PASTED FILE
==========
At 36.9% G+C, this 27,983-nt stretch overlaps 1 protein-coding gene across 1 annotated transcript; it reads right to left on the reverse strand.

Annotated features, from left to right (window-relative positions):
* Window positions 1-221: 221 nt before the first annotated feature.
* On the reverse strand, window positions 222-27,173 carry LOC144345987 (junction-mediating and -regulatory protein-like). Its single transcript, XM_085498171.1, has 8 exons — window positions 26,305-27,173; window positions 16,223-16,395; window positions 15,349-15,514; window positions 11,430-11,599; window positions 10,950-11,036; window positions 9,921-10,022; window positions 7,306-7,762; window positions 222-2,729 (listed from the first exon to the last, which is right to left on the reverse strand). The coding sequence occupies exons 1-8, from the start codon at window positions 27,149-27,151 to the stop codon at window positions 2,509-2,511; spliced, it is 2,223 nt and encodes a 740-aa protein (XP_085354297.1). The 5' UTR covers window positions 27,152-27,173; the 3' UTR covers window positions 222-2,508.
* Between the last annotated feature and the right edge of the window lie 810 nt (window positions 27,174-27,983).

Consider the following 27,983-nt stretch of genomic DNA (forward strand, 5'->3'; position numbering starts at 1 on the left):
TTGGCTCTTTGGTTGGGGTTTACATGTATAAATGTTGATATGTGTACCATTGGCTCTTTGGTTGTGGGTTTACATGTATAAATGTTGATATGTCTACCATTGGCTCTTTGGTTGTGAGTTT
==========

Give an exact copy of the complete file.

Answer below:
At 36.9% G+C, this 27,983-nt stretch overlaps 1 protein-coding gene across 1 annotated transcript; it reads right to left on the reverse strand.

Annotated features, from left to right (window-relative positions):
* Window positions 1-221: 221 nt before the first annotated feature.
* On the reverse strand, window positions 222-27,173 carry LOC144345987 (junction-mediating and -regulatory protein-like). Its single transcript, XM_085498171.1, has 8 exons — window positions 26,305-27,173; window positions 16,223-16,395; window positions 15,349-15,514; window positions 11,430-11,599; window positions 10,950-11,036; window positions 9,921-10,022; window positions 7,306-7,762; window positions 222-2,729 (listed from the first exon to the last, which is right to left on the reverse strand). The coding sequence occupies exons 1-8, from the start codon at window positions 27,149-27,151 to the stop codon at window positions 2,509-2,511; spliced, it is 2,223 nt and encodes a 740-aa protein (XP_085354297.1). The 5' UTR covers window positions 27,152-27,173; the 3' UTR covers window positions 222-2,508.
* Between the last annotated feature and the right edge of the window lie 810 nt (window positions 27,174-27,983).

Consider the following 27,983-nt stretch of genomic DNA (forward strand, 5'->3'; position numbering starts at 1 on the left):
TTGGCTCTTTGGTTGGGGTTTACATGTATAAATGTTGATATGTGTACCATTGGCTCTTTGGTTGTGGGTTTACATGTATAAATGTTGATATGTCTACCATTGGCTCTTTGGTTGTGAGTTT